Some images of the sublime;

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I would argue that the aesthetic of the sublime is closely related to our senses of the infinite, linearity and the colour of light.
This is a view shared, in part, by Edmund Burke, who's "Philosophical Enquiry into the Origin of Our Ideas of the
Sublime and the Beautiful", is an important analysis of the concept of the sublime;

"Another source of the sublime is Infinity...", Section IX, Infinity.

"but as, in this discourse, we chiefly attach ourselves to the sublime as it affects the eye, we shall consider particularly why
a successive disposition of uniform parts in the same right line should be sublime,...", Section XIII, The Effect of Succession
in Visual Objects Explained.

"But darkness is more productive of sublime ideas than light.", Section XV, Light.

The above images appeal to our idea of the infinite, in the manifestation of the vastness of nature and water, and to our sense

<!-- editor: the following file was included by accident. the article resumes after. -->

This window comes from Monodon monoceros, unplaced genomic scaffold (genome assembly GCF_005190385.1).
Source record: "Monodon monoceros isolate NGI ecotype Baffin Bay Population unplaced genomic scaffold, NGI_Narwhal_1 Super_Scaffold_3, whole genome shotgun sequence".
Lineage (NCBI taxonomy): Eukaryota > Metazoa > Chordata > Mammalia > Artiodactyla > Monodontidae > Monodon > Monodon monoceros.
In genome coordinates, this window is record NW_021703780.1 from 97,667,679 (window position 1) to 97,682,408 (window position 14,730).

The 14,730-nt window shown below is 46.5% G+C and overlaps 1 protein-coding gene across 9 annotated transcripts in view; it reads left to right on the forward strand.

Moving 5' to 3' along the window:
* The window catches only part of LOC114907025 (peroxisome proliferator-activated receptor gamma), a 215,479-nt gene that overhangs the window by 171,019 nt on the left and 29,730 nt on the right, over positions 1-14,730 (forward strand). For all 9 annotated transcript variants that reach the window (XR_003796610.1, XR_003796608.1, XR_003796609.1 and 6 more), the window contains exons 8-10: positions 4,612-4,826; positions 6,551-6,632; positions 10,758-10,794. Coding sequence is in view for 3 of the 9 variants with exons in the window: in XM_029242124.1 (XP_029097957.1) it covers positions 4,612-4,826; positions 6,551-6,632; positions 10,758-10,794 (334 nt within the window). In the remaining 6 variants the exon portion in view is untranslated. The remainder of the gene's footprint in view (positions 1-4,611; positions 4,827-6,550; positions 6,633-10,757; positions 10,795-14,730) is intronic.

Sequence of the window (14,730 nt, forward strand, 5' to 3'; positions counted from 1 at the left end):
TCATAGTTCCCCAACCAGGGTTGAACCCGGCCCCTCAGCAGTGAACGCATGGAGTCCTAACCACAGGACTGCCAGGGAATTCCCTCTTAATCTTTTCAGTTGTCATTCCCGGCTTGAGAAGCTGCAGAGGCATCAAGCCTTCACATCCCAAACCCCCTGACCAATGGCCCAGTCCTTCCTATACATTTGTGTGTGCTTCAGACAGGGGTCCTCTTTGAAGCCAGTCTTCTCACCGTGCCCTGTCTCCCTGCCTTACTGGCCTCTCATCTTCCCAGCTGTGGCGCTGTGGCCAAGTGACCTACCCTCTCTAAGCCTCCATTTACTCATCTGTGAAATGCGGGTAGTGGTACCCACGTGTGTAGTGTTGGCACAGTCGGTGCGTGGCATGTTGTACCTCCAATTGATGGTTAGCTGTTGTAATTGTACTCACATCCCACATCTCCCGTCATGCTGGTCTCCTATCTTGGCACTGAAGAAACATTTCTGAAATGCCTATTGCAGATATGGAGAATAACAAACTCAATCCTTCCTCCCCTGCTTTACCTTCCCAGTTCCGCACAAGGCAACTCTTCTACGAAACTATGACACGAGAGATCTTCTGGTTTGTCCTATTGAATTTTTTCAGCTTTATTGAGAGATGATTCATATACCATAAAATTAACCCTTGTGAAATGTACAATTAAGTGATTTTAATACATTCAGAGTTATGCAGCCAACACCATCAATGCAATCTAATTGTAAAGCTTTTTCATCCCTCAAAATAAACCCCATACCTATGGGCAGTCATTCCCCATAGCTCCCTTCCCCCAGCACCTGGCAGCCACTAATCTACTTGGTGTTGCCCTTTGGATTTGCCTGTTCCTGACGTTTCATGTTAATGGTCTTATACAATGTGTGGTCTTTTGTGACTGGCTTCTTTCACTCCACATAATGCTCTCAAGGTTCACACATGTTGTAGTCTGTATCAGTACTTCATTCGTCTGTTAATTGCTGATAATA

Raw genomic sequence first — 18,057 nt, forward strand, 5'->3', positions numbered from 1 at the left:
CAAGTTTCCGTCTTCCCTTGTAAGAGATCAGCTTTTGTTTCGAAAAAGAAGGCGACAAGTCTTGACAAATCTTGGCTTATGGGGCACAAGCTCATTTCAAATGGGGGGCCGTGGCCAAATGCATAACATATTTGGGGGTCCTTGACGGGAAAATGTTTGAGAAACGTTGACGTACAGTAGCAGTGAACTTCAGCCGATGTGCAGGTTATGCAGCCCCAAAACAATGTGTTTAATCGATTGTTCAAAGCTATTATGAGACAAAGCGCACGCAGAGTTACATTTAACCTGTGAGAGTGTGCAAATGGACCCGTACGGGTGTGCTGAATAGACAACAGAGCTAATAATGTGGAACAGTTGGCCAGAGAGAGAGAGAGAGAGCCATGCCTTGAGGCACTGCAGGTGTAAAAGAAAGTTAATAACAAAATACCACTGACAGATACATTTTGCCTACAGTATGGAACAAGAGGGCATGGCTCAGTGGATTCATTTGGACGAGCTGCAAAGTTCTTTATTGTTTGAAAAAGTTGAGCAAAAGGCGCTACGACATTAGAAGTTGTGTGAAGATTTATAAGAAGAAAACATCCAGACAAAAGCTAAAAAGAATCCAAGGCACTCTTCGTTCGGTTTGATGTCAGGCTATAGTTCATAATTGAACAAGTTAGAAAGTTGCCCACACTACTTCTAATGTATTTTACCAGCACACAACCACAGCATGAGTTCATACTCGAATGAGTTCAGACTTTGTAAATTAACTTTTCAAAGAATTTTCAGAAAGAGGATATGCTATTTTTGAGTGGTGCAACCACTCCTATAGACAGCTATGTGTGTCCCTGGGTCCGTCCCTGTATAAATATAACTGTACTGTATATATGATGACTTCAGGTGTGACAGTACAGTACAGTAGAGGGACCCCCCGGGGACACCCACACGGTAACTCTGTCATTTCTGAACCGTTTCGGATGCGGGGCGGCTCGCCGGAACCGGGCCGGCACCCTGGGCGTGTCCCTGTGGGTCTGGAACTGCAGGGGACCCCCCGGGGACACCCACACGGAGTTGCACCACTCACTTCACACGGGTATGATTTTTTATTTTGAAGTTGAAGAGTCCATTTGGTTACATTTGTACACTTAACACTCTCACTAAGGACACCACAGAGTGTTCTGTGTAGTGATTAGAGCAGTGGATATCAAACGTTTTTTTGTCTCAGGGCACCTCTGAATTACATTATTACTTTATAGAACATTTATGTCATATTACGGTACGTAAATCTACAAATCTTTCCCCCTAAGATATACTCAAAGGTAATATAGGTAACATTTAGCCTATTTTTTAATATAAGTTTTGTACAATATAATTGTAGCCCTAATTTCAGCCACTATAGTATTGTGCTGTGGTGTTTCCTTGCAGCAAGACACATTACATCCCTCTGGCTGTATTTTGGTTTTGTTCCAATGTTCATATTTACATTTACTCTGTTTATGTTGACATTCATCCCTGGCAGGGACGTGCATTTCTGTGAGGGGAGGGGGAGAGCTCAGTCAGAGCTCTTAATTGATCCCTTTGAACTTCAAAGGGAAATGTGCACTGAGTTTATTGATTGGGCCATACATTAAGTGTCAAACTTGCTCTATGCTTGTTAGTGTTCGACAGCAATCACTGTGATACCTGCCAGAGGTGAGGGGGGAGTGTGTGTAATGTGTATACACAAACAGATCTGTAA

of linearity, in the straight contours formed by waves, clouds, the horizon, the coastline, and the light of the sun striking the sea.
Although not particularly dark, the images have been slightly tinted and polarised, in order to counteract the warming effect of
direct sunlight, similar to the effect of sunglasses. This, perhaps, relates our notion of the sublime to what is "cool". Another
important commentator on aesthetics, George Ruskin, in "The Seven Lamps of Architecture", denied the existence of
concatenations of lines in nature, attributing mass and weight as the main sources of the sublime. However, although Ruskin's
naturalism is an excellent aesthetic critia, I would argue that he discounts the importance of "ocean views".